Last modified: Tuesday, June 19, 2012
IU journalism student takes second place in national Hearst competition
FOR IMMEDIATE RELEASE
June 19, 2012
BLOOMINGTON, Ind. -- Biz Carson, a 2012 graduate of the Indiana University School of Journalism, won second place in the Intercollegiate Writing competition, part of the 52nd annual Hearst Journalism Awards Program and the culmination of several months of competing with other college journalists across the nation.
Carson, an Alpharetta, Ga., resident who graduated in May, was one of eight finalists selected to compete in the writing portion of the June 6 to 8 event in San Francisco. She won $4,000 for her second-place finish.
Carson recalled the awards ceremony, where finalists were announced alphabetically just before the winners were announced. She said her name would have been first in the lists of non-placing finalists.
"When they skipped over my name, I knew I had placed. I was floored," she said in an email from her internship at the Virginian-Pilot. "Placing second is an amazing honor and a life experience I will never forget."
Participants compete by reporting three stories in two days. Carson said they all wrote about a news conference with the San Francisco mayor and wrote profiles of him. For the on-the-spot story, participants were told to write about conflicts between cyclists and pedestrians in San Francisco.
Carson researched to learn all she could about the topic, then turned up the name of a bike messenger whose experiences became the focus of her story.
"It was a challenge to balance my time between three stories, dozens of interviews and the number of hours it takes to write two 1,000-word stories and one 500-word story," she said. "I got six hours of sleep during the whole competition."
In addition to writing, the competition includes divisions for photojournalism, radio broadcast, television broadcast and multimedia. Twenty-one students competed in those categories.
To qualify, national finalists participated in Hearst's monthly competitions, which begin in October and include categories such as feature writing, breaking news and profile writing. Students submit their published work and accumulate points toward their schools' overall rank.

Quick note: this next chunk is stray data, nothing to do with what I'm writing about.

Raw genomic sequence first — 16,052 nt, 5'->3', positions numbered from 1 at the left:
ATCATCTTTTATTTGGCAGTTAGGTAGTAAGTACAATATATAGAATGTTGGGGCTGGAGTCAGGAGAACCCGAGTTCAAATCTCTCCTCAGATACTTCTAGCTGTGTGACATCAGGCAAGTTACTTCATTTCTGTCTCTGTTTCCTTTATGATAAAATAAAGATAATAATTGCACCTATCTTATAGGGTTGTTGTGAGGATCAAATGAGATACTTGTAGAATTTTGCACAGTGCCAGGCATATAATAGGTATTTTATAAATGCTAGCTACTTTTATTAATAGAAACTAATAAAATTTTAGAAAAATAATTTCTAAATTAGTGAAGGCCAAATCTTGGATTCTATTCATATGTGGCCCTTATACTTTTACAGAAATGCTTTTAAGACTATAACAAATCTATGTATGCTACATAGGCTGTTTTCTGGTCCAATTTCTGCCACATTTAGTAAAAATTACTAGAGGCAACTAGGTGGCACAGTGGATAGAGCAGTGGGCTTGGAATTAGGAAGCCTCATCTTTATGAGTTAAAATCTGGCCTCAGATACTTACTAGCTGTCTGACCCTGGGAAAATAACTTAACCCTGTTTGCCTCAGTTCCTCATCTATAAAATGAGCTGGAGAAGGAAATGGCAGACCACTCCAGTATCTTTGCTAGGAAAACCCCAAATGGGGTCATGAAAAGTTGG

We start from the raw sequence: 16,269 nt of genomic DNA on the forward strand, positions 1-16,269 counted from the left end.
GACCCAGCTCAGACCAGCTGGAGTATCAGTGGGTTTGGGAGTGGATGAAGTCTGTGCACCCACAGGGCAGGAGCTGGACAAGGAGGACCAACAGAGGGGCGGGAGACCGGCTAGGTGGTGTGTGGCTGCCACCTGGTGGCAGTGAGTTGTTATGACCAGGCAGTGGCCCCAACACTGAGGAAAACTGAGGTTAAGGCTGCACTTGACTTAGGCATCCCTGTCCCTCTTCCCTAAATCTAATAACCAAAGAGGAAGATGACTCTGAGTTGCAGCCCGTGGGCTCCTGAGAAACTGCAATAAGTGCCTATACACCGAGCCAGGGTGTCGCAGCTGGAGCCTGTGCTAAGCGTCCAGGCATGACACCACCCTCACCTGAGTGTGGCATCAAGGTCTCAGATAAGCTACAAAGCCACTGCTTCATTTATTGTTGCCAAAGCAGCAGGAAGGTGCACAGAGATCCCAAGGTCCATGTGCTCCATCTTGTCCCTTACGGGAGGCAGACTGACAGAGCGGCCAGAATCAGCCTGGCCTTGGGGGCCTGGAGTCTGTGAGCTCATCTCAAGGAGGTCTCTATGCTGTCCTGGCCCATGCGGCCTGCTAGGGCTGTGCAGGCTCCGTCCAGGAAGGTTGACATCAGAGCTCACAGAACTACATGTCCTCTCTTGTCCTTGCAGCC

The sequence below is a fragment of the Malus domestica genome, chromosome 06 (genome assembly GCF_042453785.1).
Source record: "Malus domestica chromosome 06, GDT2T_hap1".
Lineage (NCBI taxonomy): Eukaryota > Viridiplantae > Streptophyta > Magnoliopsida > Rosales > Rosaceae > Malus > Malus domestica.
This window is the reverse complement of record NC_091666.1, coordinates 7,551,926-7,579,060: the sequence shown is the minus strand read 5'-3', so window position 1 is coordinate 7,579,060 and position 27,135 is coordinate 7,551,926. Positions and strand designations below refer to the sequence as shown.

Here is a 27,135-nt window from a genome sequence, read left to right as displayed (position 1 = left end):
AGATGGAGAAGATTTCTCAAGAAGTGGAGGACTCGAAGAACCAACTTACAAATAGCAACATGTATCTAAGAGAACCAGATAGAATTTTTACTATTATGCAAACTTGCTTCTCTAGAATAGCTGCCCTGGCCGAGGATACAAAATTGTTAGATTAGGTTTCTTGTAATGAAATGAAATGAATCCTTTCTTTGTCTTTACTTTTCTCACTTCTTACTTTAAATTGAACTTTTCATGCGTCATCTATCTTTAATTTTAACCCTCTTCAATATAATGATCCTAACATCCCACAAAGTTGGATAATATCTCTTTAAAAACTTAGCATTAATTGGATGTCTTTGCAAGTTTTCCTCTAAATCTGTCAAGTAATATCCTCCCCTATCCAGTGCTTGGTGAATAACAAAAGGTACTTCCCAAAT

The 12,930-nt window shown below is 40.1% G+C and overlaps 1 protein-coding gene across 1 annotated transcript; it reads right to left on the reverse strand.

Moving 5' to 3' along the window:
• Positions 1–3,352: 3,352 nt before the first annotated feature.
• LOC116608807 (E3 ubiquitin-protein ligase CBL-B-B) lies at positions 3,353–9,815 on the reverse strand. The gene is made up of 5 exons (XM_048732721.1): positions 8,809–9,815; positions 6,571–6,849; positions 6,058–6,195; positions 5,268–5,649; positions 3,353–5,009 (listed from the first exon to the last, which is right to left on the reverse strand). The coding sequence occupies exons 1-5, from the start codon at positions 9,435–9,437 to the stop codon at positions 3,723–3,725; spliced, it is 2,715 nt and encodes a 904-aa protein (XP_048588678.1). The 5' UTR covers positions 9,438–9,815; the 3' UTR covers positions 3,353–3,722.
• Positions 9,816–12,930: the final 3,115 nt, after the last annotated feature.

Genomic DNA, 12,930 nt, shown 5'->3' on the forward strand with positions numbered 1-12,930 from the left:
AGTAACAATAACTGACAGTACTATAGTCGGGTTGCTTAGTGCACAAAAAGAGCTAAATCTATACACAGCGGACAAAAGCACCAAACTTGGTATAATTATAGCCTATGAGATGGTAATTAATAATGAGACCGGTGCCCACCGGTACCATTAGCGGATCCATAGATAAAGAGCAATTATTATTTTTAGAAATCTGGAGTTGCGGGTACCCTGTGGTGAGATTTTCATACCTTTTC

Carson's story, "Protests, vigils commemorate 1st anniversary of tsunami, nuclear disaster in Japan," which she reported during a class trip to Japan, earned 11th place in breaking news. She also won third place in personality/profile for "Lauren Spierer: She's not a poster, she's a person." For that piece, Carson also won the award for Best Reporting Technique during the national competition.
IU students' points resulted in IU winning second place overall in the writing competition. Last year, Danielle Paquette, also a 2012 graduate of the school, won the writing portion and Caitlin Johnston, BAJ'11, was second.
Many of the recent Hearst winners at IU have taken visiting professor Tom French's writing class, and he was on hand in San Francisco. In 1980, French was an IU journalism student who also won second place in the national Hearst writing competition, and he recalled the stress level.
"The contest is extremely challenging, with eight of the country's best collegiate reporters scrambling across the streets of San Francisco to deliver three stories under a tight deadline," he said. "Just to make it into that elite group of eight is a huge achievement, and I'm proud of Biz for all of her hard work in finishing second. She went after those stories with a vengeance, getting by on only a couple hours of sleep a night. By the time she was done, her eyes were bright red and she was almost staggering."
Carson heads to a full-time job as a designer at the Gannett design studio in Phoenix, Ariz., in August.
The Hearst Journalism Awards Program was established in 1960 and awards more than $500,000 in scholarship prizes each year.